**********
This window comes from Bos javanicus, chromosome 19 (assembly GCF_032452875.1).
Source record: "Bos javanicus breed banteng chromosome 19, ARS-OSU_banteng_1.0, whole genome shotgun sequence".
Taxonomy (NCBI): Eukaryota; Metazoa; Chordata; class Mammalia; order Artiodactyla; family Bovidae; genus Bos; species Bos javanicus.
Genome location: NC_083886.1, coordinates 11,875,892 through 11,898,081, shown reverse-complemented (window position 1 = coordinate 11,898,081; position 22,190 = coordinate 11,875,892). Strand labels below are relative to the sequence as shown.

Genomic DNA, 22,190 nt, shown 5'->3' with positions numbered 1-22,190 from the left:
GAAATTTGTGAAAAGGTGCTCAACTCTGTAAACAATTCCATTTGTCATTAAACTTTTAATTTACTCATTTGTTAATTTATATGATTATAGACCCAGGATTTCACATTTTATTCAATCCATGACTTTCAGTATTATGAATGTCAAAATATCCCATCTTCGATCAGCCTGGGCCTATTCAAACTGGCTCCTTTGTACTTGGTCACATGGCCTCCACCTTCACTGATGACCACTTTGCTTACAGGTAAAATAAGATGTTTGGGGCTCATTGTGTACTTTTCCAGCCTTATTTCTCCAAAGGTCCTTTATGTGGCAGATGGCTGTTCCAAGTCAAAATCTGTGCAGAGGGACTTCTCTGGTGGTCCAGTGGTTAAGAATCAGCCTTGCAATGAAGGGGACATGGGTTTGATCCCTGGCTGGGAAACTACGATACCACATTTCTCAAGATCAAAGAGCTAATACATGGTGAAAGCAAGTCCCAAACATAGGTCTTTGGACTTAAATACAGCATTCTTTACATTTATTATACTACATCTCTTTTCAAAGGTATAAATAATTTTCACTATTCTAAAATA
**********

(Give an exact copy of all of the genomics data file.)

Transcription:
This window comes from Bos javanicus, chromosome 19 (assembly GCF_032452875.1).
Source record: "Bos javanicus breed banteng chromosome 19, ARS-OSU_banteng_1.0, whole genome shotgun sequence".
Taxonomy (NCBI): Eukaryota; Metazoa; Chordata; class Mammalia; order Artiodactyla; family Bovidae; genus Bos; species Bos javanicus.
Genome location: NC_083886.1, coordinates 11,875,892 through 11,898,081, shown reverse-complemented (window position 1 = coordinate 11,898,081; position 22,190 = coordinate 11,875,892). Strand labels below are relative to the sequence as shown.

Genomic DNA, 22,190 nt, shown 5'->3' with positions numbered 1-22,190 from the left:
GAAATTTGTGAAAAGGTGCTCAACTCTGTAAACAATTCCATTTGTCATTAAACTTTTAATTTACTCATTTGTTAATTTATATGATTATAGACCCAGGATTTCACATTTTATTCAATCCATGACTTTCAGTATTATGAATGTCAAAATATCCCATCTTCGATCAGCCTGGGCCTATTCAAACTGGCTCCTTTGTACTTGGTCACATGGCCTCCACCTTCACTGATGACCACTTTGCTTACAGGTAAAATAAGATGTTTGGGGCTCATTGTGTACTTTTCCAGCCTTATTTCTCCAAAGGTCCTTTATGTGGCAGATGGCTGTTCCAAGTCAAAATCTGTGCAGAGGGACTTCTCTGGTGGTCCAGTGGTTAAGAATCAGCCTTGCAATGAAGGGGACATGGGTTTGATCCCTGGCTGGGAAACTACGATACCACATTTCTCAAGATCAAAGAGCTAATACATGGTGAAAGCAAGTCCCAAACATAGGTCTTTGGACTTAAATACAGCATTCTTTACATTTATTATACTACATCTCTTTTCAAAGGTATAAATAATTTTCACTATTCTAAAATA